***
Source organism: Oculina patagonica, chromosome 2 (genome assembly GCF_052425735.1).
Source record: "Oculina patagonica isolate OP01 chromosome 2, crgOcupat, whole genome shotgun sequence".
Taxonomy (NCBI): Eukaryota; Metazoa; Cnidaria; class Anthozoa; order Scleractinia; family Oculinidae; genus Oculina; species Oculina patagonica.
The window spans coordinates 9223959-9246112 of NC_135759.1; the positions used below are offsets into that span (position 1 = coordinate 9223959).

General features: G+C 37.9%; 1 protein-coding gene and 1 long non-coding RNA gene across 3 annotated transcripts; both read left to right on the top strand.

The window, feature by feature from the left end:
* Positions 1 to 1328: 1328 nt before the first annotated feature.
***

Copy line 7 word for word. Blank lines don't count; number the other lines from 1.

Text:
* Positions 1 to 1328: 1328 nt before the first annotated feature.